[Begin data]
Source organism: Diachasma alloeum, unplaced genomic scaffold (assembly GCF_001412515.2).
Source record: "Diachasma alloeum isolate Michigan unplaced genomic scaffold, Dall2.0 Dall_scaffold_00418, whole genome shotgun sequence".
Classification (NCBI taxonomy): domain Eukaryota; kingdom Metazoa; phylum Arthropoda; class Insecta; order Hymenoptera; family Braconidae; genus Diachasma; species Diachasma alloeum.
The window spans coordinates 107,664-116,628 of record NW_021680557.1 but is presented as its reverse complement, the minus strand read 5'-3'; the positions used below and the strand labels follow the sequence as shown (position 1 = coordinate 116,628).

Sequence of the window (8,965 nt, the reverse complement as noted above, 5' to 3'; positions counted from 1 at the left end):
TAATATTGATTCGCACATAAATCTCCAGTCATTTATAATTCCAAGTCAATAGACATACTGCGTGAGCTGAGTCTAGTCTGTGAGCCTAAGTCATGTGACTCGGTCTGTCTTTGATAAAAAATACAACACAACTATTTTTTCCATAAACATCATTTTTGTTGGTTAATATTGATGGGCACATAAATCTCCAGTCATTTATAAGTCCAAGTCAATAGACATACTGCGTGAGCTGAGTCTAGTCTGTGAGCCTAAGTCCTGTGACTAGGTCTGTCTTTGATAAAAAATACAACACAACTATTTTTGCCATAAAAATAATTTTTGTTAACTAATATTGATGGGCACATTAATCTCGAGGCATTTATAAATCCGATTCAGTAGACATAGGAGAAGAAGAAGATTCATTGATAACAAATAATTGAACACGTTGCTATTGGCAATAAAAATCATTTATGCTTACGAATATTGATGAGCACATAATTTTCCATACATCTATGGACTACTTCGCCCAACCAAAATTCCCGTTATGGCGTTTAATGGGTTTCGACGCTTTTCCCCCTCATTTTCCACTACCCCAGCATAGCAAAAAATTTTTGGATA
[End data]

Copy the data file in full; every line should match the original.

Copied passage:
Source organism: Diachasma alloeum, unplaced genomic scaffold (assembly GCF_001412515.2).
Source record: "Diachasma alloeum isolate Michigan unplaced genomic scaffold, Dall2.0 Dall_scaffold_00418, whole genome shotgun sequence".
Classification (NCBI taxonomy): domain Eukaryota; kingdom Metazoa; phylum Arthropoda; class Insecta; order Hymenoptera; family Braconidae; genus Diachasma; species Diachasma alloeum.
The window spans coordinates 107,664-116,628 of record NW_021680557.1 but is presented as its reverse complement, the minus strand read 5'-3'; the positions used below and the strand labels follow the sequence as shown (position 1 = coordinate 116,628).

Sequence of the window (8,965 nt, the reverse complement as noted above, 5' to 3'; positions counted from 1 at the left end):
TAATATTGATTCGCACATAAATCTCCAGTCATTTATAATTCCAAGTCAATAGACATACTGCGTGAGCTGAGTCTAGTCTGTGAGCCTAAGTCATGTGACTCGGTCTGTCTTTGATAAAAAATACAACACAACTATTTTTTCCATAAACATCATTTTTGTTGGTTAATATTGATGGGCACATAAATCTCCAGTCATTTATAAGTCCAAGTCAATAGACATACTGCGTGAGCTGAGTCTAGTCTGTGAGCCTAAGTCCTGTGACTAGGTCTGTCTTTGATAAAAAATACAACACAACTATTTTTGCCATAAAAATAATTTTTGTTAACTAATATTGATGGGCACATTAATCTCGAGGCATTTATAAATCCGATTCAGTAGACATAGGAGAAGAAGAAGATTCATTGATAACAAATAATTGAACACGTTGCTATTGGCAATAAAAATCATTTATGCTTACGAATATTGATGAGCACATAATTTTCCATACATCTATGGACTACTTCGCCCAACCAAAATTCCCGTTATGGCGTTTAATGGGTTTCGACGCTTTTCCCCCTCATTTTCCACTACCCCAGCATAGCAAAAAATTTTTGGATA